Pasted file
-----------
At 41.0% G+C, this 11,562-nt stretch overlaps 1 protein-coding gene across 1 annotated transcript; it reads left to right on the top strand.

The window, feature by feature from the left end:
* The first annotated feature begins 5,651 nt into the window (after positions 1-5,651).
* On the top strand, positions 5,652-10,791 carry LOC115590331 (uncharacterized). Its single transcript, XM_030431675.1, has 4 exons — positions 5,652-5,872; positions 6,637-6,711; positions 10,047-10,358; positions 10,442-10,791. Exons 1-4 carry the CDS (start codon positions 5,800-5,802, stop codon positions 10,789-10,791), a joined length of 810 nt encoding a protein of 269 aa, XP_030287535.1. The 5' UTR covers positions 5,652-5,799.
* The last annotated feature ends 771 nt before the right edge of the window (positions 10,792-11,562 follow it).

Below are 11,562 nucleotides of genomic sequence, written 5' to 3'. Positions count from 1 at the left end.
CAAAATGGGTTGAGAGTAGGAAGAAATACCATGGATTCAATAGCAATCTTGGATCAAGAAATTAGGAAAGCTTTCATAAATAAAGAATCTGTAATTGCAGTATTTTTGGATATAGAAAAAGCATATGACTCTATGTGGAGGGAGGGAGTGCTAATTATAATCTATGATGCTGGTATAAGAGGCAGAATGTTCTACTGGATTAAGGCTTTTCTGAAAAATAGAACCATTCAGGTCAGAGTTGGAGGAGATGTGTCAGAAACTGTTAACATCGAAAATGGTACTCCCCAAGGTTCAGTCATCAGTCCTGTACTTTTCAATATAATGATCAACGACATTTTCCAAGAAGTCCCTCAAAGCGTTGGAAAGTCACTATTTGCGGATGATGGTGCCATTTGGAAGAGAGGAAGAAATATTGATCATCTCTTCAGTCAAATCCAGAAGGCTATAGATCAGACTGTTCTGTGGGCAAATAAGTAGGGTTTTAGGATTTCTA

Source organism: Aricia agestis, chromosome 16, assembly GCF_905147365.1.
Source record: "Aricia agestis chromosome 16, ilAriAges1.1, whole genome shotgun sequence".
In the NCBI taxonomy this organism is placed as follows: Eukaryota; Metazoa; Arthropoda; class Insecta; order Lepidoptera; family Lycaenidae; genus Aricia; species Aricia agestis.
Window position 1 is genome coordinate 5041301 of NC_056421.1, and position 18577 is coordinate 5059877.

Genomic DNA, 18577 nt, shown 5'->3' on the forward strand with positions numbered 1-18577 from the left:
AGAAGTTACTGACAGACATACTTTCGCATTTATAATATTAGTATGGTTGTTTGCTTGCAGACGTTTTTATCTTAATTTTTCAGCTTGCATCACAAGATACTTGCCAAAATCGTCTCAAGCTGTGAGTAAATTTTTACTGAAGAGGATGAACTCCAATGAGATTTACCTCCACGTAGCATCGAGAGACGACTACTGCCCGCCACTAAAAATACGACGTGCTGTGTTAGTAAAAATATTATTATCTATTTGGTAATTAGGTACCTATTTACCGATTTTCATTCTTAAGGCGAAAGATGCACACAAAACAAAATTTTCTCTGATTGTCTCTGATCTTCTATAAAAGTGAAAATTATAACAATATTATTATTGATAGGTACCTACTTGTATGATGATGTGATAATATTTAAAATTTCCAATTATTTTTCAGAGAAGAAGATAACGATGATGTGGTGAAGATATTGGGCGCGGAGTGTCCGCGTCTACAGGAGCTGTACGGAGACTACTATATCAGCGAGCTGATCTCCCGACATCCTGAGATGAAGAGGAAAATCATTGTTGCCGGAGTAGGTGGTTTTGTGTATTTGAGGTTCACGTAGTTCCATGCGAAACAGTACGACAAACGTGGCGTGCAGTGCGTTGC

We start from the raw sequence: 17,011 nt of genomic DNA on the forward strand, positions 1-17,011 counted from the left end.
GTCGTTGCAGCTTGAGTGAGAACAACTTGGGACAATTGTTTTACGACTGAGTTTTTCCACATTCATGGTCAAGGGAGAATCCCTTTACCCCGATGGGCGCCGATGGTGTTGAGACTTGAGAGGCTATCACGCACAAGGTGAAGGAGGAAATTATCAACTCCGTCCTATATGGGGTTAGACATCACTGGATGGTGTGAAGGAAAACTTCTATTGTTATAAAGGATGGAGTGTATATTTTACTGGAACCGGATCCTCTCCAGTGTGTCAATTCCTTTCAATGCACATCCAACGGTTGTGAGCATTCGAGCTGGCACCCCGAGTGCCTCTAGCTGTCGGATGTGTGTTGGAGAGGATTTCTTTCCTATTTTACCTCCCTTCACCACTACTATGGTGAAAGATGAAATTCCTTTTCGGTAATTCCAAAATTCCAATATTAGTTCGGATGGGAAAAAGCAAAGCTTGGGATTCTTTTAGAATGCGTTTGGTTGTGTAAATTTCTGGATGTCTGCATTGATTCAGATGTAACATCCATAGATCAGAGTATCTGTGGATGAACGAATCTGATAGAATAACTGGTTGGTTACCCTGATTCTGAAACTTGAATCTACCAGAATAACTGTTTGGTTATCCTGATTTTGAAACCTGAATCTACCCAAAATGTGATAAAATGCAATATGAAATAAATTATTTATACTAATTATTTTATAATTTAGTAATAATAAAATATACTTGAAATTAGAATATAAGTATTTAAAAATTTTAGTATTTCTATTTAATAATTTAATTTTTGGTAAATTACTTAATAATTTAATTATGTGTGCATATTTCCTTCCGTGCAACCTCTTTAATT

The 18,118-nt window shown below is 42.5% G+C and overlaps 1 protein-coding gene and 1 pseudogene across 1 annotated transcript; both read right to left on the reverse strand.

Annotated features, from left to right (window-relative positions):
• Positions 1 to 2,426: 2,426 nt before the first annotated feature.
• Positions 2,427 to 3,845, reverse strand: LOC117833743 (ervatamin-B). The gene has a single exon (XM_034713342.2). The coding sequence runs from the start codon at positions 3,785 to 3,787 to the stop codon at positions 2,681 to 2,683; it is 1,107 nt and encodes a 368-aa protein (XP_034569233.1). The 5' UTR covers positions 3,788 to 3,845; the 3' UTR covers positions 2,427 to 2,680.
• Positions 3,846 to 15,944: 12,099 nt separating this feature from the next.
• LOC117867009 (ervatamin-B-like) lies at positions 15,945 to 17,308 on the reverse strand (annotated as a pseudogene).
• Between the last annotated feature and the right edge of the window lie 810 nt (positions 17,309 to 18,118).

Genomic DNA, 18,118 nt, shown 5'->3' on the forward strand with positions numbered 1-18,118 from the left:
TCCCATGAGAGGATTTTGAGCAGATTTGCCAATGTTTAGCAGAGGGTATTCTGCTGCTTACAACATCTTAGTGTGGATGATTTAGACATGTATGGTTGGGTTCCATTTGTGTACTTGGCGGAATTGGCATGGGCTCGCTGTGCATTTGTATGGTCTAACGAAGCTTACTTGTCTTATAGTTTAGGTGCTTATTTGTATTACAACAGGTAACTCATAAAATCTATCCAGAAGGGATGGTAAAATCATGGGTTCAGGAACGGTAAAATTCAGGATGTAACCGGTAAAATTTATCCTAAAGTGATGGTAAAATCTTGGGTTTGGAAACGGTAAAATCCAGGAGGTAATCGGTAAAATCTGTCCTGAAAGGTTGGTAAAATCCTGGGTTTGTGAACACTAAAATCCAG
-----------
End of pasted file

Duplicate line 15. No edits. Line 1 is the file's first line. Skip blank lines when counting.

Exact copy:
GTCGTTGCAGCTTGAGTGAGAACAACTTGGGACAATTGTTTTACGACTGAGTTTTTCCACATTCATGGTCAAGGGAGAATCCCTTTACCCCGATGGGCGCCGATGGTGTTGAGACTTGAGAGGCTATCACGCACAAGGTGAAGGAGGAAATTATCAACTCCGTCCTATATGGGGTTAGACATCACTGGATGGTGTGAAGGAAAACTTCTATTGTTATAAAGGATGGAGTGTATATTTTACTGGAACCGGATCCTCTCCAGTGTGTCAATTCCTTTCAATGCACATCCAACGGTTGTGAGCATTCGAGCTGGCACCCCGAGTGCCTCTAGCTGTCGGATGTGTGTTGGAGAGGATTTCTTTCCTATTTTACCTCCCTTCACCACTACTATGGTGAAAGATGAAATTCCTTTTCGGTAATTCCAAAATTCCAATATTAGTTCGGATGGGAAAAAGCAAAGCTTGGGATTCTTTTAGAATGCGTTTGGTTGTGTAAATTTCTGGATGTCTGCATTGATTCAGATGTAACATCCATAGATCAGAGTATCTGTGGATGAACGAATCTGATAGAATAACTGGTTGGTTACCCTGATTCTGAAACTTGAATCTACCAGAATAACTGTTTGGTTATCCTGATTTTGAAACCTGAATCTACCCAAAATGTGATAAAATGCAATATGAAATAAATTATTTATACTAATTATTTTATAATTTAGTAATAATAAAATATACTTGAAATTAGAATATAAGTATTTAAAAATTTTAGTATTTCTATTTAATAATTTAATTTTTGGTAAATTACTTAATAATTTAATTATGTGTGCATATTTCCTTCCGTGCAACCTCTTTAATT